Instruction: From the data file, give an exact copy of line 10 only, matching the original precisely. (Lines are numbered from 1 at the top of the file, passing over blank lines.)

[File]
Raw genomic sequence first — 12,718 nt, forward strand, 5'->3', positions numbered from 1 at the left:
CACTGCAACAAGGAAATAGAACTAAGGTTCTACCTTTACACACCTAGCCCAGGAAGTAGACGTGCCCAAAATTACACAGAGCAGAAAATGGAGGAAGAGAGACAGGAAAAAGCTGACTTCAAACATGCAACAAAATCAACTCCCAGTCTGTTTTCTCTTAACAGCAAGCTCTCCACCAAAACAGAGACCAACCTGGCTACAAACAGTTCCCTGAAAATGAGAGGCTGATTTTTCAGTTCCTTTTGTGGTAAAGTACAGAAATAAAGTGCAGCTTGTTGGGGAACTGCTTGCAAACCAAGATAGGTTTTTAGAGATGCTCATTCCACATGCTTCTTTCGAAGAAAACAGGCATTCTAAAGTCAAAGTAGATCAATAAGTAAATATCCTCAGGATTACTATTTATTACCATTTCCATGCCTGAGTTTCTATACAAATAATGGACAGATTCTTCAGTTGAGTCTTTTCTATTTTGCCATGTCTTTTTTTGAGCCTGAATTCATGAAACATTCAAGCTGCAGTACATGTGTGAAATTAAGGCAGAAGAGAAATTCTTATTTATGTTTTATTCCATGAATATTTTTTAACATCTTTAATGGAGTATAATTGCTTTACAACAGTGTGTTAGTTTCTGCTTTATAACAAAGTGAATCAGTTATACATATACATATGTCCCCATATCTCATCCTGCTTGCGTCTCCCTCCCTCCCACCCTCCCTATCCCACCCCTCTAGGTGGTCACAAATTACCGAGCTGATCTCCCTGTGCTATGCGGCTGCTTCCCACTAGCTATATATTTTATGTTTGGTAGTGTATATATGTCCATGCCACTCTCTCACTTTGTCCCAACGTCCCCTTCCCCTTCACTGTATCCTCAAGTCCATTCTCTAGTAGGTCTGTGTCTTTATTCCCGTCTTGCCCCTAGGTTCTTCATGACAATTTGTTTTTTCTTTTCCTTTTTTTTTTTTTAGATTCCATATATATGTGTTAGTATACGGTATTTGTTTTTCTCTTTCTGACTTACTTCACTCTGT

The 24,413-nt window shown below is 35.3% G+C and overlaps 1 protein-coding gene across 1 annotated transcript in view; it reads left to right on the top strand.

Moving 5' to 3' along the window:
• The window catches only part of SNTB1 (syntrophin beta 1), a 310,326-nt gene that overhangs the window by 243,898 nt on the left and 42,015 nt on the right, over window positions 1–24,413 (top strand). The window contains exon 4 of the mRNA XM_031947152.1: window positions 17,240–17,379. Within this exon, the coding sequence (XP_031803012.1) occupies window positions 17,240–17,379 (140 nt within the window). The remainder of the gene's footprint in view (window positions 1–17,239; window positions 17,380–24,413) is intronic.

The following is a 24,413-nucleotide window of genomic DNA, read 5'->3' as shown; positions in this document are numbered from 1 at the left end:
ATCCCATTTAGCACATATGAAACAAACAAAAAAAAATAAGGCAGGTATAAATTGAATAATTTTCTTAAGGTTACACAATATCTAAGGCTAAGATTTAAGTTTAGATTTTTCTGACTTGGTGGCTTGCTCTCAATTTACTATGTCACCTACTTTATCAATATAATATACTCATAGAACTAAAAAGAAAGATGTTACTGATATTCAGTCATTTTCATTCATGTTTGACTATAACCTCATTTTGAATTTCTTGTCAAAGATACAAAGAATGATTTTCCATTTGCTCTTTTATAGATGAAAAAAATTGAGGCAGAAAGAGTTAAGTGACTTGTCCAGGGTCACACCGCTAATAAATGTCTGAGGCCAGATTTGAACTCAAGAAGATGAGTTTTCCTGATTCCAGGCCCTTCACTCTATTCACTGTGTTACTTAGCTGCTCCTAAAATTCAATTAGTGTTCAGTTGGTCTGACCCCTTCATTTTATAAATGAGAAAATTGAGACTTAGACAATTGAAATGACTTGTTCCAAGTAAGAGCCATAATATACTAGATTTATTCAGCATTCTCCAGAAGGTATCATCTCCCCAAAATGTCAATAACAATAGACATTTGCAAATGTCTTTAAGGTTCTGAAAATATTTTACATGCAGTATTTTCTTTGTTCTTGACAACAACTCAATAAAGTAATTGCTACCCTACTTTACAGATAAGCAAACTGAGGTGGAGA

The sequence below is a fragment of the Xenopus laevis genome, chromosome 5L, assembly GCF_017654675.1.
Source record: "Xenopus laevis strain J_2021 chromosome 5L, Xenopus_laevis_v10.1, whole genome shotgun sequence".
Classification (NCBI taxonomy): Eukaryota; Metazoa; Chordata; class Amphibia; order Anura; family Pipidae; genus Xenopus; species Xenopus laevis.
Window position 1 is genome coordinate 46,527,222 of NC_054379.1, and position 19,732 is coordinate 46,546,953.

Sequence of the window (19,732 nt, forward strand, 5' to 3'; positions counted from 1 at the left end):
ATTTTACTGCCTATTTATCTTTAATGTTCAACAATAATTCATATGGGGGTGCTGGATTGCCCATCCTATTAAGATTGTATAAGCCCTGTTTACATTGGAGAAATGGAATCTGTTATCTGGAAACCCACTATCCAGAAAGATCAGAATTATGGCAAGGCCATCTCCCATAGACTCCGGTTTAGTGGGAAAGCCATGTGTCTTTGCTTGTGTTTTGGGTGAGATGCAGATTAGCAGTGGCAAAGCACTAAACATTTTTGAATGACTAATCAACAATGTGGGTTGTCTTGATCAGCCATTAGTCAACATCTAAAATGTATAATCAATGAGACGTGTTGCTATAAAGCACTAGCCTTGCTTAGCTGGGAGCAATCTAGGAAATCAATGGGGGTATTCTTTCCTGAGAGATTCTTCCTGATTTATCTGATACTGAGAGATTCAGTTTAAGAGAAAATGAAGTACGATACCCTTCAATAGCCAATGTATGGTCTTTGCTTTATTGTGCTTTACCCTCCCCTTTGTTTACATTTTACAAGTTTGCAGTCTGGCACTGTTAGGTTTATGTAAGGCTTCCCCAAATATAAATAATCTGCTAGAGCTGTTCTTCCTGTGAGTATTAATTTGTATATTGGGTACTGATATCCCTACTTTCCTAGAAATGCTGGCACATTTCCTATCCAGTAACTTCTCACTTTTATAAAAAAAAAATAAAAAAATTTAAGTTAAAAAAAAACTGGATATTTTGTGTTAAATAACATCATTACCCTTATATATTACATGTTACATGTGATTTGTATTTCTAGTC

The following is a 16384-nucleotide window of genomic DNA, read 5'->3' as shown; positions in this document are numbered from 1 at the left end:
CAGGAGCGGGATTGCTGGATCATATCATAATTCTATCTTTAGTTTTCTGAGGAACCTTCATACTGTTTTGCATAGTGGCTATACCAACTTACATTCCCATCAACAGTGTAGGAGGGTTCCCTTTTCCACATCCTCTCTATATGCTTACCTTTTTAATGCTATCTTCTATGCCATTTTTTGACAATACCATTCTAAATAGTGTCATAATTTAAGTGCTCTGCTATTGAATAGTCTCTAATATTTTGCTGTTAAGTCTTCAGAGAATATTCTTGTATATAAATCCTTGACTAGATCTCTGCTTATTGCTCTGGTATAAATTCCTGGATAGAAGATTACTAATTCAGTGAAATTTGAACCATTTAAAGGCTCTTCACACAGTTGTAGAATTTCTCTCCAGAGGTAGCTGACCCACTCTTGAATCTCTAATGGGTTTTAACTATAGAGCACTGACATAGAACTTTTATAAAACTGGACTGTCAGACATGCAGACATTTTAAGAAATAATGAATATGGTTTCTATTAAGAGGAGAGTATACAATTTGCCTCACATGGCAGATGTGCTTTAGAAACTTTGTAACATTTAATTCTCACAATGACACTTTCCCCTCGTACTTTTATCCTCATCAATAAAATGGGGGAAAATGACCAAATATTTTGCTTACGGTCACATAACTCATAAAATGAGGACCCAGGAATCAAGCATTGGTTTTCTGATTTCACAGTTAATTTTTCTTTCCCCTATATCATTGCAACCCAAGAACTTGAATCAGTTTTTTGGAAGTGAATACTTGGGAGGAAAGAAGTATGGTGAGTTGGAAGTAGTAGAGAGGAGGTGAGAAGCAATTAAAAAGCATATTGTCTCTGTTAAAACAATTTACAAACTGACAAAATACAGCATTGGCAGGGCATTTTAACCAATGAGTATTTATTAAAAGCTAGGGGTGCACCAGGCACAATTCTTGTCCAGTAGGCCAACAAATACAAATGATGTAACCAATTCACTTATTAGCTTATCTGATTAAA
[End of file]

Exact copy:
Classification (NCBI taxonomy): Eukaryota; Metazoa; Chordata; class Amphibia; order Anura; family Pipidae; genus Xenopus; species Xenopus laevis.